A piezoelectric wafer 38 formed of a polycrystalline ferroelectric material such as PZT5A available from Morgan Electro Ceramics is obtained. As the name implies this material is actually a ceramic. It is processed into the high displacement piezoelectric actuator 14 by laminating the piezoelectric wafer 38 between a metal substrate layer 40 and an outer metal layer 42 as shown in FIG. 2, where the thicknesses of the three layers and the adhesive between them are exaggerated for clarity. The bonding agent 41 between the layers 38 and 40 is a polyimide adhesive. This lamination process does several things: It ruggedizes the piezoelectric actuator 14 because the metal layers keep the piezoelectric from fracturing during high displacement. It permits higher voltage due to the relatively high dielectric constant of the polyimide adhesive, thereby allowing up to about twice the displacement of a conventional piezoelectric. Being laminated between metal layers using a high performance polyimide adhesive makes the piezoelectric actuator highly resistant to shock and vibrations. With this invention piezoelectric actuator devices can be used in environments as hot as a continuous 200° C., compared to only 115° C. for a conventional piezoelectric. The significant increase in temperature is due to the polyimide adhesive used in the bonding process which is unaffected by temperatures up to 200° C. Epoxy adhesives used in conventional piezoelectrics normally can withstand temperatures up to only 115° C. This increase in operating temperature would allow the pumps of this invention to be used in a variety of pump applications, even pumping boiling water continuously.

The piezoelectric wafers 38 are available from the vendor mentioned in various shapes and thicknesses. For the invention circular wafers 25 mm [1.00 inch] in diameter and 0.2 mm [0.008 inch] thick were found to be optimum. Square wafers were tried but did not give maximum displacement. In general the thinner the wafer, the greater the displacement at a given voltage, but the lower the force. The 0.2 mm [8-mil] thickness gives the best flow rate for the diameter of the wafer.

In the best mode stainless steel 0.1 mm [0.004 inch] thick is used for the to substrate layer 40, the layer in contact with the pumped liquid. Stainless steel is chosen for its compatibility with many liquids, including water, its fatigue resistance, its electrical conductivity and its ready availability at low cost. Aluminum 0.05 mm [0.001 inch] thick is used for the outer layer 42 primarily for its electrical conductivity in transmitting the actuating voltage to the piezoelectric wafer 38 across its surface, but also for its robustness and ready availability at low cost.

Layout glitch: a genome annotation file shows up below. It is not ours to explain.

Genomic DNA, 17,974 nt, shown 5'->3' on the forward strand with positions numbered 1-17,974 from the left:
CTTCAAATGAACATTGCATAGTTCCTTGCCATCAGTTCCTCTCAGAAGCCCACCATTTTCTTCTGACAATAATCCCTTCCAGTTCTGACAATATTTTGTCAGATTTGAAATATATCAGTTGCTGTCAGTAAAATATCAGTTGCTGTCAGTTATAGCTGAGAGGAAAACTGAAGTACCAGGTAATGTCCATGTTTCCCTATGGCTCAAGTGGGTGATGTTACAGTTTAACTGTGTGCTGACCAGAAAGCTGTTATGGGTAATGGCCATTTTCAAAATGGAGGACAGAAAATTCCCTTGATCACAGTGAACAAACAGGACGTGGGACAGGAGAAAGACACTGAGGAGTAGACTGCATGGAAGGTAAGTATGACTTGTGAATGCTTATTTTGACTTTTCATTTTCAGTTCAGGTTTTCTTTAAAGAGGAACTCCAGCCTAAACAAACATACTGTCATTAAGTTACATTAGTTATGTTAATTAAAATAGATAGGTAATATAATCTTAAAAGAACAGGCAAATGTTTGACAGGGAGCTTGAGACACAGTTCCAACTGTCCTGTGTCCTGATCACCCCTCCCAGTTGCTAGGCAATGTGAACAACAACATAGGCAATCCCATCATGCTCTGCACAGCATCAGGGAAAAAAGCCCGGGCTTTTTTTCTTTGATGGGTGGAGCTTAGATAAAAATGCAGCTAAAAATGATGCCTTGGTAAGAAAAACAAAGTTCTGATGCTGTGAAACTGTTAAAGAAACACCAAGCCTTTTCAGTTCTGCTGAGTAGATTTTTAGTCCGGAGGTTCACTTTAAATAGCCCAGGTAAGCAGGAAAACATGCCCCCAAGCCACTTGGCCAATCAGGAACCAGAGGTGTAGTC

The diameter of the piezoelectric wafer 38 being about 25 mm [1 inch] as noted above, the diameter of the substrate layer 40 is about 40 mm [1.25 inch]. The setback of the wafer 38 from the edge of the substrate layer 40 is an important feature of some embodiments which seek higher actuator displacement and thus higher flow. This leaves a rim that serves as a clamping surface for the actuator assembly. This means that the entire piezoelectric wafer 38 is free and relatively unconstrained, except insofar as it is bonded to the substrate 40 and the outer layer 42. This allows maximum displacement of the actuator 14, ensuring maximum flow of liquid through the pump.

The diameter of the outer layer 42 is smaller than the diameter of the wafer 38. This setback of the outer layer 42 from the edge of the wafer 38 is done to prevent arcing over of the driving voltage from the outer layer 42 to the substrate layer 40.

Other materials and thicknesses may be used for the enclosing layers 40 and 42 as long as they meet the requirements noted.

Of special note is that the piezoelectric actuator of the invention is flat. In much of the prior art the actuator is dome-shaped, it being supposed that this shape is necessary for maximum displacement of the actuator and therefore maximum capacity of the pump for a given size actuator. Special molds and methods are proliferated to produce the shapes of the actuator considered necessary, or to produce a prestress in, the actuator that is supposed to increase its displacement. Our tests of the invention have shown, however, that a dome shape is not necessary, and that the flat actuator has a higher pumping capacity for a given size than any known pump in the prior art. As such the actuator is much simpler to produce in large quantities, as the following will demonstrate. The flat shape also means that the pump may be smaller for a given application. A flat actuator is also inherently easier to mount in any given application than a dome shaped actuator would be. Furthermore, pumps using the actuator have been shown to have sufficiently long life for numerous applications.